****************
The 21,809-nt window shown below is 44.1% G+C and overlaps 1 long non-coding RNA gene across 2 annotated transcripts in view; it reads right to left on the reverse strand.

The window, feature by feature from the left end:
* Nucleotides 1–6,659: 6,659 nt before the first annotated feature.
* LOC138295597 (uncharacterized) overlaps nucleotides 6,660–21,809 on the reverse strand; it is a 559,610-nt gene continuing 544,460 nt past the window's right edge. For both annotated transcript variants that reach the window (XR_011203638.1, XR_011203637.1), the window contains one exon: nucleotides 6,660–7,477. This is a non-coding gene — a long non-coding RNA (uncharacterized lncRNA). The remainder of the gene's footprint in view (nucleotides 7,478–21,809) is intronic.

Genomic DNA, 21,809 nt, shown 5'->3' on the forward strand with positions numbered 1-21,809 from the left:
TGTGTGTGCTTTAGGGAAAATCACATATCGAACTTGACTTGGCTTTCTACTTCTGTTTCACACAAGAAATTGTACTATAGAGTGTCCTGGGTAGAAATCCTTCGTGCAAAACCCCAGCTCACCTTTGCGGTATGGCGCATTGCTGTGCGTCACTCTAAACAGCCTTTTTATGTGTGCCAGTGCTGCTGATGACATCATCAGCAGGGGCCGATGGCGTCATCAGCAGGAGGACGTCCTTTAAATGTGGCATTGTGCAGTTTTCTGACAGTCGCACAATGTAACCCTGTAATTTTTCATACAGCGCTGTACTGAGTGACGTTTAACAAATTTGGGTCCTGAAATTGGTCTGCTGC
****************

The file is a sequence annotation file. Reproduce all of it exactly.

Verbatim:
The 21,809-nt window shown below is 44.1% G+C and overlaps 1 long non-coding RNA gene across 2 annotated transcripts in view; it reads right to left on the reverse strand.

The window, feature by feature from the left end:
* Nucleotides 1–6,659: 6,659 nt before the first annotated feature.
* LOC138295597 (uncharacterized) overlaps nucleotides 6,660–21,809 on the reverse strand; it is a 559,610-nt gene continuing 544,460 nt past the window's right edge. For both annotated transcript variants that reach the window (XR_011203638.1, XR_011203637.1), the window contains one exon: nucleotides 6,660–7,477. This is a non-coding gene — a long non-coding RNA (uncharacterized lncRNA). The remainder of the gene's footprint in view (nucleotides 7,478–21,809) is intronic.

Genomic DNA, 21,809 nt, shown 5'->3' on the forward strand with positions numbered 1-21,809 from the left:
TGTGTGTGCTTTAGGGAAAATCACATATCGAACTTGACTTGGCTTTCTACTTCTGTTTCACACAAGAAATTGTACTATAGAGTGTCCTGGGTAGAAATCCTTCGTGCAAAACCCCAGCTCACCTTTGCGGTATGGCGCATTGCTGTGCGTCACTCTAAACAGCCTTTTTATGTGTGCCAGTGCTGCTGATGACATCATCAGCAGGGGCCGATGGCGTCATCAGCAGGAGGACGTCCTTTAAATGTGGCATTGTGCAGTTTTCTGACAGTCGCACAATGTAACCCTGTAATTTTTCATACAGCGCTGTACTGAGTGACGTTTAACAAATTTGGGTCCTGAAATTGGTCTGCTGC